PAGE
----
Striking it rich: American gold rushes of the early 19th century

By Kelsey Wiggins
Gold coin marked 1838 decorated with stars and the profile of Liberty's head. Liberty wears a head-band that reads "Liberty."

This year marks the 170th anniversary of the California Gold rush! On January 24, 1848, James W. Marshall discovered gold at Sutter’s Mill in Coloma, California. Though he tried to keep it quiet, word spread and soon there was a surge in immigration to California from people hoping to strike it rich. It was the most famous gold rush in American history—but, in fact, not the first. Two other gold rushes occurred earlier in the 19th century in the United States.

With the heightened interest in Bitcoin and dramatic fluctuation in value this year, it is an opportune time to look back at the 19th-century quest to gain riches with American gold rushes. Instead of just digging into the history of the forty-niners (no, not the NFL football team), I went mining through some of the National Numismatic Collection’s gold objects that illustrate all three of America’s gold rushes from the first half of the 19th century.

Carolina Gold Rush

Gold coin marked 1838 decorated with stars and the profile of Liberty's head. Liberty wears a head-band that reads "Liberty."
5 Dollar Coin, Charlotte Mint, United States, 1838

In 1799 gold was discovered in Cabarrus County, North Carolina, at (the later named) Reed’s Gold Mine by twelve-year-old Conrad Reed, the son of Johannes Reed. Not knowing what his son had found, Reed used the 17-pound nugget as a doorstop for the next few years, until a jeweler recognized it as gold and offered to buy it. When word got out about the sale of that nugget in 1802, the Carolina gold rush was on.

Many amateur miners were farmers who also did part-time placer mining, or shallow surface mining, on their property when not busy with farm business. North Carolina gold mining swiftly evolved from the placer mining of streambeds to the much more involved shaft mining that would become prominent in the California gold rush.

By 1835 so much gold was being discovered in North Carolina that President Andrew Jackson decided to establish a U.S. mint in Charlotte to process it all. However, during the Civil War, the mint was shut down and the building was repurposed. In the mid-20th century, the building was saved from demolition and moved. Today it houses the Mint Museum, which displays art and design from around the world.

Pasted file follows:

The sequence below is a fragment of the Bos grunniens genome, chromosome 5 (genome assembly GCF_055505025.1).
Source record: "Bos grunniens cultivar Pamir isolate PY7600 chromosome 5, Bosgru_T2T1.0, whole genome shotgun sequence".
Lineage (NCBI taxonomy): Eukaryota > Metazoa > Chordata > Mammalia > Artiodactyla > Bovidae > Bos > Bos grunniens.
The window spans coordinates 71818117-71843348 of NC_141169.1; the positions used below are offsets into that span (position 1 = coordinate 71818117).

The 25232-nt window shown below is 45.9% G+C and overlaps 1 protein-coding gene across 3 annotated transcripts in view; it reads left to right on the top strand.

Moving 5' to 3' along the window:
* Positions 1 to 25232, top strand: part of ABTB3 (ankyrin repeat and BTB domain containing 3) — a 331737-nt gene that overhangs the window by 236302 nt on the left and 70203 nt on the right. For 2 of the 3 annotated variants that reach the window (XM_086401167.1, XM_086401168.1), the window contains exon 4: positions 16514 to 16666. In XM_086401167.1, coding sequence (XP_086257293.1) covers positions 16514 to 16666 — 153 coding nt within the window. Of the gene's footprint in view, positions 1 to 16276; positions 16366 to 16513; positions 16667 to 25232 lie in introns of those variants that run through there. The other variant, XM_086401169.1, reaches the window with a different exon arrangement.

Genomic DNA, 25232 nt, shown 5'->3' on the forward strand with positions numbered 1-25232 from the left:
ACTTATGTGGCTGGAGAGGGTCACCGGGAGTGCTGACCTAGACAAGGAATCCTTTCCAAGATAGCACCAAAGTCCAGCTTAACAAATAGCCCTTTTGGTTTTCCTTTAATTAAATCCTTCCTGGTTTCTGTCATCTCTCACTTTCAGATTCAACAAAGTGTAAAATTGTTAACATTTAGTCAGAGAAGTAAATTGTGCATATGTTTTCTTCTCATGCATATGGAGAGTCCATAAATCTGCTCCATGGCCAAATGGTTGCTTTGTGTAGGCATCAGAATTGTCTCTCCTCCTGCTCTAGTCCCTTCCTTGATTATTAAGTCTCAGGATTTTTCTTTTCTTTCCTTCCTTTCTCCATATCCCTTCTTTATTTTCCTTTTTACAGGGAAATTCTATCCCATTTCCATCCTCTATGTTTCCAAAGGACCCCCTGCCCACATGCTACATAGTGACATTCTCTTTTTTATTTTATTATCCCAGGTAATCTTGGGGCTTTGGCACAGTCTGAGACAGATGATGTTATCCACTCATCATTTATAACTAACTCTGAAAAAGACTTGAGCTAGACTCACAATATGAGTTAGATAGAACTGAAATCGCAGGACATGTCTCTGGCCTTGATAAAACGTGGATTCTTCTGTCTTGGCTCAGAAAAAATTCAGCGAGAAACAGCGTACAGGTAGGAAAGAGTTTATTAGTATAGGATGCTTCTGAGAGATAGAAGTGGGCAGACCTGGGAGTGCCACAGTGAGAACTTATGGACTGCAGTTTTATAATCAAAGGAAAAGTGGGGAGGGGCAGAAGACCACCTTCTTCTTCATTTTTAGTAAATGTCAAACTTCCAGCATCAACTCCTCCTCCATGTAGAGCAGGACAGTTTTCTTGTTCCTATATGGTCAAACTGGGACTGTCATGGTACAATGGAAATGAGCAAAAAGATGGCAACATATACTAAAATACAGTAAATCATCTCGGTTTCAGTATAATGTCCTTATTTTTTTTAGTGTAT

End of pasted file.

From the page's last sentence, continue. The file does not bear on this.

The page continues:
Georgia Gold Rush

Gold coin with text "Georgia Gold 1830"
10 Dollar Coin, Templeton Reid, Assayer, United States, 1830

The second gold rush to strike the Southeast was in Georgia. Although it started in 1829 close to Dahlonega, reports of where specifically this rush began are varied. There are at least five different accounts of various people being the “first.” Claims go back to as early as 1540, when Hernando de Soto led an expedition through this area and said that a young American Indian showed his men how they melted, mined, and refined the gold they found in the region. By the 1830s the influx of miners and immigrants to the area spurred on by the gold rush raised tensions with the local Cherokee tribes. These tensions, along with the social and institutional discrimination against American Indians of the time, eventually led to the forced removal of the tribes from the area in what we now call the "Trail of Tears."

Initially, professional assayers—those who evaluate the weight and purity of metals—such as Templeton Reid weighed and valued gold for miners. Eventually, as in Charlotte, President Jackson established an official U.S. mint in Dahlonega to handle the influx of gold. The mint operated from 1838, until the first few months of the Civil War where it was utilized by the Confederate States to create Confederate currency. After that time,the mint was shut down and never opened again.

California Gold Rush

Gold ingot stamped with text "Moffat & Co., 21 7/16 Carat"
21 7/16 Carat Gold Ingot, Moffat & Co., United States, 1849

Before the famed gold rush, California was not even a territory of the United States. It was, however, swiftly rushed into statehood as a result. Many of the skilled miners from North Carolina and Georgia, along with quite a few amateurs, headed out west. Those initial immigrants were referred to as “forty-niners,” as they were some of the first to rush into California to strike it rich in 1849. However, those aspirations didn’t always pan out for everyone.

The influx of all this new gold out west encouraged private companies to step in and help process it. Prior to the establishment of an official mint in San Francisco, businesses such as Moffat and Company (as seen on the ingot above) provided much needed regulation and valuation to miners and mining companies of their gold. John Little Moffat was a respected assayer from New York who participated in both the Carolina and Georgia gold rushes, and was among the first entrepreneurs in San Francisco in 1849 to establish his minting business.

From North Carolina all the way to California, many enterprising people, including Johannes Reed and John Little Moffat, profited from the discovery of gold in America. With modern focus on the newest “gold rush” of the day in the establishment of cryptocurrencies such as Bitcoin and Ethereum, it is intriguing to look back 170 years and see that many Americans had similar aspirations to strike it rich quick.

Kelsey Wiggins is a museum specialist for the National Numismatic Collection.